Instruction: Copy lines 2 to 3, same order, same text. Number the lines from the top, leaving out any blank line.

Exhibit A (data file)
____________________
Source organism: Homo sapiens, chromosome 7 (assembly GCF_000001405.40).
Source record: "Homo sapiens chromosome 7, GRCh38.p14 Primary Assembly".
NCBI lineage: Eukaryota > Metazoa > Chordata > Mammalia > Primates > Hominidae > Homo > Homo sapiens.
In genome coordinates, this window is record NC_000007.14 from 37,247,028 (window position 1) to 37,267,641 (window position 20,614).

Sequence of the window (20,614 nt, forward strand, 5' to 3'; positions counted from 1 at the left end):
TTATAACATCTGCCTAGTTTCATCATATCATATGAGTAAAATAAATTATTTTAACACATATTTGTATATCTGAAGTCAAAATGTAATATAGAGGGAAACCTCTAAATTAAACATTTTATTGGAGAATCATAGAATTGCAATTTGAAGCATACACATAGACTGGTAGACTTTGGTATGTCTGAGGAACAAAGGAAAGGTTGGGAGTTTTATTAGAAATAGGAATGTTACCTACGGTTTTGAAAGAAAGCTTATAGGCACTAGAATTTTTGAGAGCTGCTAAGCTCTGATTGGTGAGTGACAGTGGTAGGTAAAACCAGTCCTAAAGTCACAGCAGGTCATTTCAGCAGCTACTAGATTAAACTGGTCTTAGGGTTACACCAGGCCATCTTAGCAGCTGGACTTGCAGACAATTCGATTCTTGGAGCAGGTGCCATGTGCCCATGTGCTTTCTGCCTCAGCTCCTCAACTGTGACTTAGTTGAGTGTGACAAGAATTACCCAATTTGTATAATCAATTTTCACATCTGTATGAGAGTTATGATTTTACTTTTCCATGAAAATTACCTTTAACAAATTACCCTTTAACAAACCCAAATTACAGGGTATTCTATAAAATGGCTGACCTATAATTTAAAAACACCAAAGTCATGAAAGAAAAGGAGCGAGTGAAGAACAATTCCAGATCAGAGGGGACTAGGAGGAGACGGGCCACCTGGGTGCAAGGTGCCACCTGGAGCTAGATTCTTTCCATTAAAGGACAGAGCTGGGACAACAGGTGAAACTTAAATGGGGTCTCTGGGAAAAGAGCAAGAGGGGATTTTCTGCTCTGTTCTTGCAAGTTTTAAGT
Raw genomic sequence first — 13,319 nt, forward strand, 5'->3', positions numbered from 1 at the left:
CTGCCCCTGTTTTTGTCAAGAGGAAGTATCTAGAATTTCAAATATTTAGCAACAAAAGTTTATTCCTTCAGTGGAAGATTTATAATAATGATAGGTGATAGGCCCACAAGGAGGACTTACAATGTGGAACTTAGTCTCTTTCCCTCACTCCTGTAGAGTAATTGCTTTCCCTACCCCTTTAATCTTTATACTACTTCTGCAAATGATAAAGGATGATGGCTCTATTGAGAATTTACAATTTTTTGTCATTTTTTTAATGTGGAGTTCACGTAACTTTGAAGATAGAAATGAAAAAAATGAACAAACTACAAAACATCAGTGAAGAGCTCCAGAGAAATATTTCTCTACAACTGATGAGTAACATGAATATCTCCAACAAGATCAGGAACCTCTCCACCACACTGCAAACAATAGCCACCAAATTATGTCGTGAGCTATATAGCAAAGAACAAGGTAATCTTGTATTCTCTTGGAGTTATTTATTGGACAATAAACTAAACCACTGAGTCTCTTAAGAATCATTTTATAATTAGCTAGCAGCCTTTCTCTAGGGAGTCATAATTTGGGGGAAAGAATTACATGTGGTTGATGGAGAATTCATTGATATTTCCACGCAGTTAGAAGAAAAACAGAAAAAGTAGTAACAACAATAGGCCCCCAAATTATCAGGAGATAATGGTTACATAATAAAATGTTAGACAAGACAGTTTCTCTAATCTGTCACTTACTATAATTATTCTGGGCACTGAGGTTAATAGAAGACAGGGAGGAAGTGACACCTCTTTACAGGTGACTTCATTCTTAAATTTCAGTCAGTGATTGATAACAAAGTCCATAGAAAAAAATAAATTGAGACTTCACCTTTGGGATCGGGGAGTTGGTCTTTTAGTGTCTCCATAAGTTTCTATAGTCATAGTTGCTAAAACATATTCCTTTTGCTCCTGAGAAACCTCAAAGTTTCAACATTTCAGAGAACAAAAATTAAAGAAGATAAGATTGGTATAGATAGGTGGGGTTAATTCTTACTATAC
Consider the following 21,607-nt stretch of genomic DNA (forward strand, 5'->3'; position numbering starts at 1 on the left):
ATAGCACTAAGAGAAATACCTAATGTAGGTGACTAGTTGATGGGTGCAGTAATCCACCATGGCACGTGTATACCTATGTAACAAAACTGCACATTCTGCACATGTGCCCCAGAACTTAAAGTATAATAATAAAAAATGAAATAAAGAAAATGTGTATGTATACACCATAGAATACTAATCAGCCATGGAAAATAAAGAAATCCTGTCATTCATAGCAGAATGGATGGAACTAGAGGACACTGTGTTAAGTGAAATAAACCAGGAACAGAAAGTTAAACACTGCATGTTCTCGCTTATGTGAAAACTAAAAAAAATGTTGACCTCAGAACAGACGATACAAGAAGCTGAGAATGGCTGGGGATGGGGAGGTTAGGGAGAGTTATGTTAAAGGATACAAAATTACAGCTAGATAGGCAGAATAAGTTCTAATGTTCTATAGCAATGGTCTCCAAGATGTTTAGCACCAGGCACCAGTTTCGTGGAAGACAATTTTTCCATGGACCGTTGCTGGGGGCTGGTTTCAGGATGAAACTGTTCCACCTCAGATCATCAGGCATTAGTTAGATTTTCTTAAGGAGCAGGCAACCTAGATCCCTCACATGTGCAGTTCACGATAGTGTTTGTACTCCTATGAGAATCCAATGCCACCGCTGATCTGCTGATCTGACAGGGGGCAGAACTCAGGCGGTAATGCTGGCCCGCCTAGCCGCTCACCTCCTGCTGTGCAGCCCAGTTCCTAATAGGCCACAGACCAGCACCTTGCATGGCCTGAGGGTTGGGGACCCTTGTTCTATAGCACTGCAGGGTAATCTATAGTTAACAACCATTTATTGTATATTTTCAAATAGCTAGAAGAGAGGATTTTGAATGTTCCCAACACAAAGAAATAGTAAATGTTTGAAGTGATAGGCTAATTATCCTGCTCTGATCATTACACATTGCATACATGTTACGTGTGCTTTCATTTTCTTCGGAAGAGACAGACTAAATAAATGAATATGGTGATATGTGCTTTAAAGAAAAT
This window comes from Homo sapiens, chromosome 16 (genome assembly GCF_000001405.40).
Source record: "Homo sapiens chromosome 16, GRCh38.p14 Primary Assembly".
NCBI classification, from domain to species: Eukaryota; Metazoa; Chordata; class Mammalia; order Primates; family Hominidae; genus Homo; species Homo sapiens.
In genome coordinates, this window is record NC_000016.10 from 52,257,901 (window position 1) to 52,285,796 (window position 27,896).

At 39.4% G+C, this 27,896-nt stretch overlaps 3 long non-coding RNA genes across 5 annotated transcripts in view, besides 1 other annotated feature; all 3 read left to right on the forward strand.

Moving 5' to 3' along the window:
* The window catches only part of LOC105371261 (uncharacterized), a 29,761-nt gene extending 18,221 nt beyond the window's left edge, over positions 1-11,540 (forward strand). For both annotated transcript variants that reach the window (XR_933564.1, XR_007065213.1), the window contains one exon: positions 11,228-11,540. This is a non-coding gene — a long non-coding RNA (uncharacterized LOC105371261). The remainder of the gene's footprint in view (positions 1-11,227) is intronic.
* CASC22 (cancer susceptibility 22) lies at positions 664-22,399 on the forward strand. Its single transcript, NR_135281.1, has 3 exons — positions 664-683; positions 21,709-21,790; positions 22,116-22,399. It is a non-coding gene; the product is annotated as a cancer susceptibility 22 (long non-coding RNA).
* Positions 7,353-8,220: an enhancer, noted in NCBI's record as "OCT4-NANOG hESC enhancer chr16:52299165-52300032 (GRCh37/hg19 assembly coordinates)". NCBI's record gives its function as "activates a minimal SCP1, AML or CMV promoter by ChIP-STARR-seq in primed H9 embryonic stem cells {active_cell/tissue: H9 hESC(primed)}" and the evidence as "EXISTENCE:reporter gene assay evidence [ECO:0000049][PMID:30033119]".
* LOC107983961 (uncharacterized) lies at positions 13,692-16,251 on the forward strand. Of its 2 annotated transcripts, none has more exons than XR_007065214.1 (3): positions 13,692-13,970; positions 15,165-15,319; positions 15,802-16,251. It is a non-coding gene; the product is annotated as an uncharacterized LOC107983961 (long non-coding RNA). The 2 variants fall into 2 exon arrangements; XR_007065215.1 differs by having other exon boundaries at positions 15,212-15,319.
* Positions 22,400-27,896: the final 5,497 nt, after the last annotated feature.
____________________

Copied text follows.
Source record: "Homo sapiens chromosome 7, GRCh38.p14 Primary Assembly".
NCBI lineage: Eukaryota > Metazoa > Chordata > Mammalia > Primates > Hominidae > Homo > Homo sapiens.